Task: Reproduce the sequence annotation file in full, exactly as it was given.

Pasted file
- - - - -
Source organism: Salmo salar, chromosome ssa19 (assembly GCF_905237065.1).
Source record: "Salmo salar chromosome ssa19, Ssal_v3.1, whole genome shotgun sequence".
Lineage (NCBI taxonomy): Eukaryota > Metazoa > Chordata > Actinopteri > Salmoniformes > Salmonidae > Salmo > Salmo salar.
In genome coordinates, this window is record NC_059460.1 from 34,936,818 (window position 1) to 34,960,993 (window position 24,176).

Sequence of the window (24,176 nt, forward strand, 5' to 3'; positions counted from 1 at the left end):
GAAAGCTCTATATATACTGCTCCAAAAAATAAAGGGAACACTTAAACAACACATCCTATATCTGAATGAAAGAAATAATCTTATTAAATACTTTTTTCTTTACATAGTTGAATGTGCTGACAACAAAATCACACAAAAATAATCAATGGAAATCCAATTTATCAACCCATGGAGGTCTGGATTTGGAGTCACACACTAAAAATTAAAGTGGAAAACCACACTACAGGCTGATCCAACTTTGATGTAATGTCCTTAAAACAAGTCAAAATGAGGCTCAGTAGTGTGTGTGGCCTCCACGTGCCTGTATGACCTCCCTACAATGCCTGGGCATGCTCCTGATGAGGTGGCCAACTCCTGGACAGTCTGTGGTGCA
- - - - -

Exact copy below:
Source organism: Salmo salar, chromosome ssa19 (assembly GCF_905237065.1).
Source record: "Salmo salar chromosome ssa19, Ssal_v3.1, whole genome shotgun sequence".
Lineage (NCBI taxonomy): Eukaryota > Metazoa > Chordata > Actinopteri > Salmoniformes > Salmonidae > Salmo > Salmo salar.
In genome coordinates, this window is record NC_059460.1 from 34,936,818 (window position 1) to 34,960,993 (window position 24,176).

Sequence of the window (24,176 nt, forward strand, 5' to 3'; positions counted from 1 at the left end):
GAAAGCTCTATATATACTGCTCCAAAAAATAAAGGGAACACTTAAACAACACATCCTATATCTGAATGAAAGAAATAATCTTATTAAATACTTTTTTCTTTACATAGTTGAATGTGCTGACAACAAAATCACACAAAAATAATCAATGGAAATCCAATTTATCAACCCATGGAGGTCTGGATTTGGAGTCACACACTAAAAATTAAAGTGGAAAACCACACTACAGGCTGATCCAACTTTGATGTAATGTCCTTAAAACAAGTCAAAATGAGGCTCAGTAGTGTGTGTGGCCTCCACGTGCCTGTATGACCTCCCTACAATGCCTGGGCATGCTCCTGATGAGGTGGCCAACTCCTGGACAGTCTGTGGTGCA